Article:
I'm new to BP and so far love the environment. Had a quick question about business entity formation in California. I'm currently in the very early stages of trying to roll an old 401k into an SDIRA and use the $22k worth of funds to get me involved in my first deal. From what I can gather, LLCs are generally used for such a transaction? But...If I wanted to engage in other REI deals with money straight from my savings account, would I have to form a separate business entity in order to take part? Any recommendations on what entity a California resident looking to do both in-state and out-of-state deals should use (LLC vs C-Corp vs S-Corp)?
An IRA will not get YOU involved in YOUR first deal. Anything falling within that description would be self-dealing and result in severe tax penalties for the IRA.
A self-directed IRA allows the IRA to diversify beyond the stock market into assets such as real estate and private lending, but everything is done through the IRA and exclusively for the benefit of the IRA. You cannot mix IRA and personal funds or otherwise personally benefit from the IRA.
With $22K, I would recommend against a self-directed IRA LLC in California. The setup and maintenance costs will be prohibitive and eat up any potential differential in returns that you may be able to generate in real estate as opposed to other IRA investments. A California LLC will cost at least $1,000 to maintain between the associated IRA fees and the $800 minimum CA franchise tax. It would take a 4.5% ROI just to cover your admin costs and break even.
You could look at simply opening a self-directed IRA with a low fee custodian like IRA Services Trust Co in the Bay Area or Kingdom Trust Co in KY. That account would not provide the same level of checkbook control, but would be well suited for something like a crowd fund or private lending transaction.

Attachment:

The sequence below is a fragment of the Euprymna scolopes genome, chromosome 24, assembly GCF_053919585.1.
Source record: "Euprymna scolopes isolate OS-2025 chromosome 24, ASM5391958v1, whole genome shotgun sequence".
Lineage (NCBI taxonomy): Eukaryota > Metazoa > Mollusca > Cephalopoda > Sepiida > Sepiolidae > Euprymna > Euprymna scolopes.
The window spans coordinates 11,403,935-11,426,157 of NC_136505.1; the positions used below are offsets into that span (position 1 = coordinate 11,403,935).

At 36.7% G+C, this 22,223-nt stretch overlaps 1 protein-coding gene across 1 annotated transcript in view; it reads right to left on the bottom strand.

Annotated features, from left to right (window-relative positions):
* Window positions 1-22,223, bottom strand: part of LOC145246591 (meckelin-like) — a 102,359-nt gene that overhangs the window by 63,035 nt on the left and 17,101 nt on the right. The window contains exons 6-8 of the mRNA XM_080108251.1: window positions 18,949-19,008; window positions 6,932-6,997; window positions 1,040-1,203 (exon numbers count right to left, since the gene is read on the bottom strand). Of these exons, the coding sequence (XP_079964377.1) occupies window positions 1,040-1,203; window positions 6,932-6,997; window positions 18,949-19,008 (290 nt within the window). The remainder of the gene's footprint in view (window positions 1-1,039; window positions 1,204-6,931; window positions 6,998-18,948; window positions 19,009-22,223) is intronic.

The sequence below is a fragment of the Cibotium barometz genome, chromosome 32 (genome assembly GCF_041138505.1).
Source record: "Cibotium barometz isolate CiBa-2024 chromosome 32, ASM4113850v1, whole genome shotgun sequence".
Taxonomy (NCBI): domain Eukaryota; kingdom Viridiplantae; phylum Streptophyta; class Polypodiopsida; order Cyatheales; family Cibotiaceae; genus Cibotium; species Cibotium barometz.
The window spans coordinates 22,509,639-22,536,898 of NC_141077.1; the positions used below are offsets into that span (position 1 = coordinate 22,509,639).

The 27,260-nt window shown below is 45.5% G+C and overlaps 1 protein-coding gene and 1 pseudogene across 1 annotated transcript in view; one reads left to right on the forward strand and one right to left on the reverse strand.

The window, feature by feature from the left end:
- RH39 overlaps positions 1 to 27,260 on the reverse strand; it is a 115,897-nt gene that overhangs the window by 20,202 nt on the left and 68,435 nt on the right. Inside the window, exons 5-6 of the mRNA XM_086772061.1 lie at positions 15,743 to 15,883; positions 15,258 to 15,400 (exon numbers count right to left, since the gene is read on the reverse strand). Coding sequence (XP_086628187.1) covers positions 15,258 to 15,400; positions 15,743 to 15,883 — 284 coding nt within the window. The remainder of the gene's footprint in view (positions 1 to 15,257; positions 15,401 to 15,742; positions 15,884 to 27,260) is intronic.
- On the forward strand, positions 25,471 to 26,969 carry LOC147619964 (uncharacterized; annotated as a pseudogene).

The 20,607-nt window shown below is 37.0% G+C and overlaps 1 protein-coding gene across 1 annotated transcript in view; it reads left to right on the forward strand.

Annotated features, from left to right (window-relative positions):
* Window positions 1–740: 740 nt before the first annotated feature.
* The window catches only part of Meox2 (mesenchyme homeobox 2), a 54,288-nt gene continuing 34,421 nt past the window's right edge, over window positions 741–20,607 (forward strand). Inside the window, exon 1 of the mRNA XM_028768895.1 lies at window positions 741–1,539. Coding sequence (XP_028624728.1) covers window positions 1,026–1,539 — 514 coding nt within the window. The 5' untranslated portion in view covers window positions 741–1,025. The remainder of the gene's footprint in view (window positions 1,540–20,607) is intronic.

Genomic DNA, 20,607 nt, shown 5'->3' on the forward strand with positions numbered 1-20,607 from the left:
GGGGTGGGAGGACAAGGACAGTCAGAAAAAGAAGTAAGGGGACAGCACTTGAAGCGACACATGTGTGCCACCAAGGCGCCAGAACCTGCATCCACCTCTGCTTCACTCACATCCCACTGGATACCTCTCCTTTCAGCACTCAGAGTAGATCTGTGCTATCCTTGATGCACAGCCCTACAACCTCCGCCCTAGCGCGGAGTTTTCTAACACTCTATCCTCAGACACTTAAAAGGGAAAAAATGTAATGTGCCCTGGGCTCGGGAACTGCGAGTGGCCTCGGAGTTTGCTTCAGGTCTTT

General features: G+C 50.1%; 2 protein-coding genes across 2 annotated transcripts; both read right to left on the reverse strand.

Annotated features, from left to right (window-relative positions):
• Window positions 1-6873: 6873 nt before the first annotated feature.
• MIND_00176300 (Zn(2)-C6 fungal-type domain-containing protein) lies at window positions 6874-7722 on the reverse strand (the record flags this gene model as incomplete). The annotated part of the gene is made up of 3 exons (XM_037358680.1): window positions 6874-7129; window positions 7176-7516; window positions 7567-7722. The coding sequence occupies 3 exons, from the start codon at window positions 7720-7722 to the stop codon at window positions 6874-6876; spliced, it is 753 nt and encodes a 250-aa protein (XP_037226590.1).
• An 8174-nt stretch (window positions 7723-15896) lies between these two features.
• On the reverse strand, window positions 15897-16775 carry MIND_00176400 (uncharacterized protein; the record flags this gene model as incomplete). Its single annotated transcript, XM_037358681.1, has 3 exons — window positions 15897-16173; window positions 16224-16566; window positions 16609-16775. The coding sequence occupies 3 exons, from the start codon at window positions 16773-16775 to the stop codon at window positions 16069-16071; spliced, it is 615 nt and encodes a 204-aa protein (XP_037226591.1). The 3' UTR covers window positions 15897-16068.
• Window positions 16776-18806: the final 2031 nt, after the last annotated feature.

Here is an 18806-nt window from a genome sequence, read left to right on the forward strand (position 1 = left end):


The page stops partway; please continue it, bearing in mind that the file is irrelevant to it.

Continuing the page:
Thanks a ton for the information @Brian Eastman . Definitely gave me a few points to research. For individuals who have used a low fee custodian, what kinds of issues have prevented custodians from providing consent to the owner?
Custodians for the most part do not "consent" to allow an investment based on its merits or compliance with the tax code. That is not their job. So long as you provide the necessary documentation for them to correctly record what has happened, they will in most all cases process the transaction. Some custodians do have certain restrictions as to what they will process, but that would require speaking with them directly.
CA is challenging due to the the FTBs expectation that every business entity doing business in CA pay the annual fee of $800.
However that only applies to state formed entities, such as LLCs. Use of a Checkbook 401k (by those that qualify), provides checkbook control and escapes the FTB fee.
Are you planning to perform the work on these properties? Are they rentals? Are they flips?
@Brian Eastman That makes more sense. I had read that some custodians have restrictions on certain investment types so consent is required before execution of an investment could take place.
@Bernard Reisz That is an interesting point. Unfortunately, I don't qualify for a Checkbook 401k.
@George Blower I do not plan on performing any work on the properties myself as that would put me in violation of passive investment criteria for an SDIRA and I would be penalized heavily from a tax standpoint. Based on some of the information I have gathered from Brian, along with some of my own research, I believe a crowdfunded deal or a private lending opportunity may be my best bet with this vehicle.
Okay. In that case then yes you can pool your personal funds and IRA funds in the same LLC for investing in real estate. Specific rules apply under such transaction, however.